• Fall back on teamwork.
    Teamwork is critical when you have a few people out of the office. You’ll be surprised how much your team can accomplish when they band together. It’s important to plan and train for these moments so that your team has an idea of how they can execute better teamwork when the need arises. That said, there is no better practice than a real emergency. When your team really comes together and works as a unit, you’ll notice stronger morale developing. This bodes well for office operations in general, as the bonds that were created during this period of short-handedness is likely to continue once operations are back to normal. That means you may end up enjoying higher levels of productivity in the future.
  • Stress the importance of communication.
    Part and parcel to teamwork is communication. It’s an essential element of efficiency, though it is often neglected. You can’t force your staff to communicate, but you can at least encourage them to. You can also make a point of asking who needs help and in which areas. Ideally, you want to be to supply each department with all of the resources and extra help that can be afforded. Once employees see that asking for help actually works and doesn’t draw criticism, they’re likely to do it again in the future. This is also a great way to weed out redundancies and streamline operations in general.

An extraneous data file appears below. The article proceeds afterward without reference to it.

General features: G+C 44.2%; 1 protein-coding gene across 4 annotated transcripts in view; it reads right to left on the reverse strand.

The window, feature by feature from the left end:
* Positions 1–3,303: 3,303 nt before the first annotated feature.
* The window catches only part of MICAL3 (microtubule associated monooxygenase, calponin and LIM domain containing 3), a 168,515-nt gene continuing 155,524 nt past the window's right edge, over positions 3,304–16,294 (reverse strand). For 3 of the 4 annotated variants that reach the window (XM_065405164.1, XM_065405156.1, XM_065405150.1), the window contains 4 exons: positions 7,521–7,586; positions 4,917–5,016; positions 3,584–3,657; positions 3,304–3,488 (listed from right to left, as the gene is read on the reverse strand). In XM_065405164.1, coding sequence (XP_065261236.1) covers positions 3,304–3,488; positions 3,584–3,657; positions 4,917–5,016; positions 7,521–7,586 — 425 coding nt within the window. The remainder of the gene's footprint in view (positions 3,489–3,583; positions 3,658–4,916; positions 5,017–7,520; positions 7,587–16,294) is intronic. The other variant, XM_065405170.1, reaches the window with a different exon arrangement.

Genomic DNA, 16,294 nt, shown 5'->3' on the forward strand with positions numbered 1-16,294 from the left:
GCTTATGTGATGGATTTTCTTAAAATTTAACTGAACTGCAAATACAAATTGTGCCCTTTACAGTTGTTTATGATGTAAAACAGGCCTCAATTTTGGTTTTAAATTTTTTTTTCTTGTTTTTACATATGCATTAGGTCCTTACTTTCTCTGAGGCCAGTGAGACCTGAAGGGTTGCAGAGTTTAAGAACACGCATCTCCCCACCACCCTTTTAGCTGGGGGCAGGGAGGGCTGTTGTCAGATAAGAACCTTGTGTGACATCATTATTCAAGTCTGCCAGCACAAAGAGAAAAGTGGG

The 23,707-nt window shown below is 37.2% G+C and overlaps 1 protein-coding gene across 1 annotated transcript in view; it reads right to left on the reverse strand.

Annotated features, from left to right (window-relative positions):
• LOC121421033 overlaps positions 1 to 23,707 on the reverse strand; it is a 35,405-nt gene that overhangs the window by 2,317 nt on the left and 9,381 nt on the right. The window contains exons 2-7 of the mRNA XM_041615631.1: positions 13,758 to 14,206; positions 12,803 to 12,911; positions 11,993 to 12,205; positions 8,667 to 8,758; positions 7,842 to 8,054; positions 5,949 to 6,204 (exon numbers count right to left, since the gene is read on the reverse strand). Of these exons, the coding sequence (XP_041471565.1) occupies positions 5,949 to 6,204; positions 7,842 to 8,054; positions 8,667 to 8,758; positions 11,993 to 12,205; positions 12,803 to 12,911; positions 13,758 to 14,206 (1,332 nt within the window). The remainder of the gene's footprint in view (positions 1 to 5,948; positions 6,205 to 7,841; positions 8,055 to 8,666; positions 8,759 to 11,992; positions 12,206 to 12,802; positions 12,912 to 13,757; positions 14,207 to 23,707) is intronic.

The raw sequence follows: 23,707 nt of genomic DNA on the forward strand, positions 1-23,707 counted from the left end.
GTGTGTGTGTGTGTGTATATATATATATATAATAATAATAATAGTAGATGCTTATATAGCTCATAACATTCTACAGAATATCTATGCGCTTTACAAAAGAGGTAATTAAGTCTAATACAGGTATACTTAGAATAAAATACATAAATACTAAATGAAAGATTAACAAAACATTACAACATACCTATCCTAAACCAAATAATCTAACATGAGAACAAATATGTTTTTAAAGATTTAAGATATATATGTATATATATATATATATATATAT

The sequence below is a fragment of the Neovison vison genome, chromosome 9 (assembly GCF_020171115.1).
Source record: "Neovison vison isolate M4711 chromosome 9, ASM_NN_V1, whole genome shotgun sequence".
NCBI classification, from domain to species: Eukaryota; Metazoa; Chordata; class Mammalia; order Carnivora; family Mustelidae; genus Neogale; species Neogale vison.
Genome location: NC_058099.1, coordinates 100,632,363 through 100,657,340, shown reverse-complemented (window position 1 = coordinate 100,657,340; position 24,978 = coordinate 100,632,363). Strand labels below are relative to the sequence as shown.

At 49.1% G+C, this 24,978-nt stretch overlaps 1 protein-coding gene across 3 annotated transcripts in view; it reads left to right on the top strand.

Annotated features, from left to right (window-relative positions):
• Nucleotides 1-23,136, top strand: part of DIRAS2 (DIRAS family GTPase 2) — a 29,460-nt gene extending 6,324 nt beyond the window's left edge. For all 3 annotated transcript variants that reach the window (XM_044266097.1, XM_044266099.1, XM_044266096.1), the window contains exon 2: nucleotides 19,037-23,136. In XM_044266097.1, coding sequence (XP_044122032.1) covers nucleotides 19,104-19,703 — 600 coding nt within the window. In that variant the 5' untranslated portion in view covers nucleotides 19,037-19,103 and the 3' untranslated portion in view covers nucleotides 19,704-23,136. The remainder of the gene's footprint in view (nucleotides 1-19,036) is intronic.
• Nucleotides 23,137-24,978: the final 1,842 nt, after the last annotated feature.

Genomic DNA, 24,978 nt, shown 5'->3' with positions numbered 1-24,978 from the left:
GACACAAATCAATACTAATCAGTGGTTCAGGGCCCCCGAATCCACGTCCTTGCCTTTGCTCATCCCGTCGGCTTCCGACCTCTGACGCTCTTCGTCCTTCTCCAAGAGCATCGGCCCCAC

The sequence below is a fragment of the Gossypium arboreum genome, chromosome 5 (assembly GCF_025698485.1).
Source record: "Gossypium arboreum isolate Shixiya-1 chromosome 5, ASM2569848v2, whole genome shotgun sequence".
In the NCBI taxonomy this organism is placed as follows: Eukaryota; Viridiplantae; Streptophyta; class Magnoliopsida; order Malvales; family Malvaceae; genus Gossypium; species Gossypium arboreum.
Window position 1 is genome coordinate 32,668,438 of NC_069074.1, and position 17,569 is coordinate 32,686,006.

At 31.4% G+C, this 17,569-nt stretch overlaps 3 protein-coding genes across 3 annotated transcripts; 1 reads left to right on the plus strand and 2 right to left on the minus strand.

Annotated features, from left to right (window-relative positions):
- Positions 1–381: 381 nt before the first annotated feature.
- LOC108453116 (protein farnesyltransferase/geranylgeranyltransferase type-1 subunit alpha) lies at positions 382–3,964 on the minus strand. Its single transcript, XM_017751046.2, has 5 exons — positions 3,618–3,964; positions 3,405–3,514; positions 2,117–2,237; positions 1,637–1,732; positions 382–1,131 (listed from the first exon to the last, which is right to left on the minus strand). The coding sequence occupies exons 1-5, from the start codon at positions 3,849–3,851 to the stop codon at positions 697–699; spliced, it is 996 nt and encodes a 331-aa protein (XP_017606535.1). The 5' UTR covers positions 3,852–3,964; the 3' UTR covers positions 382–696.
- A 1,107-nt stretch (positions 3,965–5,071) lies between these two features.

• Don’t forget to take breaks.
    Everyone knows that breaks are important, but few are really aware of the scope. Research suggests that the most productive employees work at a stretch of just over 50 minutes at a time. Then they take a break of just under 20 minutes. Office managers may not want to believe this, but the evidence is there. Actually, working in blocks like this, and taking relatively generous breaks, will actually shore up productivity. Your employees will spend less time hammering away at their keyboards, and they’ll get more done in the process. Regular breaks are even more important during the high stress of an understaffed workday.
  • Measure and monitor absences.
    It’s essential to keep records so that you can identify those who are abusing the system. It’s unfortunate, but some employees will take advantage of sick leave policies to schedule themselves a bit of regular, extra downtime. Keep records, and you’ll quickly be able to identify a pattern of sick leave, if one exists. Of course, be generous and give the benefit of the doubt until it’s undeniable that a problem is emerging.

Above all, don’t forget that your staff suffer the most during peak periods of absence. Make a point of recognising the work they do that goes above and beyond their typical workload. And don’t hesitate to reward the extra work they’ve done. Recognition like this is critical to ongoing morale.